Art Salon

Vlad Voinich, Staff Reporter

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The Winter Student Art Salon officially started on Jan. 15 and is going to be open till Feb. 13. Whitman students who have taken art classes produced the works displayed in the gallery space. The presence of different forms of visual culture in the gallery room, such as paintings, sculptures, photography and video installations create a welcoming atmosphere.

What stands out when entering the room is a work by Samantha Tong ‘19 called “Stumped” (2018) that is made using a stump, plaster, glue and borax. The name directly points to the main material — the stump of a tree. The work evokes a number of emotions, which may vary from concern related to the environmental crisis, to pleasure from the fascinating combination of the colors green, white, grey and brown.

Some of the remarkable photographs at the exhibition were taken by Sage Ali ’21. In “Jimmy and Perfect is Nothing,” the artist addresses the notions of space, perception and motion. The black and white nature of the photographs adds to their mysteriousness and complexity. Asare Buahin ’20 had an emotional reaction to Ali’s piece.

“[Jimmy and Perfect is Nothing] evokes a feeling of emptiness. I’m curious as to how long the piece took to capture,” said Buahin.

Fields Ford ’19 contributed to the exhibition with “Everything But,” a black and white photograph depicting a kitchen sink next to a window and some commonly used objects, such as cups, detergents and plants on the windowsill. Ford plays with the idiomatic expression “everything but the kitchen sink,” which is a symbol for the abundance of all kinds of things and objects.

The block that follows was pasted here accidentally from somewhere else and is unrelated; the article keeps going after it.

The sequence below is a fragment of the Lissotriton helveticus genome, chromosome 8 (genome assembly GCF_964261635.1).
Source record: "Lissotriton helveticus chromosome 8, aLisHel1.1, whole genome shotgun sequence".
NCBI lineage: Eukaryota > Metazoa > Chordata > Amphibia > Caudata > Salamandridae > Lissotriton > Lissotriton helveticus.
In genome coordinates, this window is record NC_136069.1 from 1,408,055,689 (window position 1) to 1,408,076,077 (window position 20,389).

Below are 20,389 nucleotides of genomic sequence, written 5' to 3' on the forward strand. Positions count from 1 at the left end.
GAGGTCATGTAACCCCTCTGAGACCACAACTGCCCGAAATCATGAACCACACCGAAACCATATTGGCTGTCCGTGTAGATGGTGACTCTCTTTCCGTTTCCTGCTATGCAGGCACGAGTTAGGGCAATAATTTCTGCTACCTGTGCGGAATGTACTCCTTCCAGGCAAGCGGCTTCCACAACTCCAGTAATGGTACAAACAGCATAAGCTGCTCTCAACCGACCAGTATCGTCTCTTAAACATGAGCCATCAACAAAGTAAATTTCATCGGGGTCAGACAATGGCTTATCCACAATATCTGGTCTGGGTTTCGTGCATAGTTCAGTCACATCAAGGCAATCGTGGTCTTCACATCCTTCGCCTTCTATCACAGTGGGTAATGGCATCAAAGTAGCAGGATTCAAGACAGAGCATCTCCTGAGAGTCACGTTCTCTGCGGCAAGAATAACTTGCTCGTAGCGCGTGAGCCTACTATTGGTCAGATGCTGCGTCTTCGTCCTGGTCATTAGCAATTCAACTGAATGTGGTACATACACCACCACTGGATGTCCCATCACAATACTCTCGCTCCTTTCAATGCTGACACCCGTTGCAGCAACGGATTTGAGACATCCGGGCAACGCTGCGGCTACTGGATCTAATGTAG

“Colorful” by Ruilong Zhuang ‘20 is a photograph of the famous installation in the Reid Campus Center. Ruilong, a Photography student, continues the narrative popular among the artists whose works are presented in the gallery space — the relationship between the physical form of a piece and its name, as the photograph itself is black and white. Even though there are only two colors (and their shades) in the photograph itself, a viewer who is related to Whitman College or has visited Reid at least once, will likely reproduce the image of original colorful installation.

An Advanced Painting student Yuanhao “Eric” Gu ‘19 is the artist behind the canvas painting, “Horizontal Dumbness.” This artwork is full of different colors and undefined shapes that allude to the movement of abstract impressionism of the past century. Gu decided to utilize a canvas that was previously used by a different artist as a material for his own work.

“It was kind of hard because I have a personal style. It’s like a conversation and a battle with the ego of the previous artist. And it’s kind of a dumb process, that’s why I picked this specific word. There are several strokes on the previous painting that look like the strokes of the word “dumb,”” said Gu. The word “dumb” is painted primarily in yellow and appears three times on the canvas, all of which are vertical (one more example of the tendency of playing with words and art characteristic of Whitman arts students).

“Eric Gu’s painting is quite appealing, the piece is random and [the] colorful nature drew me towards it,” said Buahin.

Visitors have an opportunity to vote for their favorite work of art, and the artist who garners the most votes will receive a prize of $100 at the end of the exhibition on Feb. 13. Overall, the exhibition demonstrates a great variety of artworks that appeals to individuals with different aesthetic tastes.

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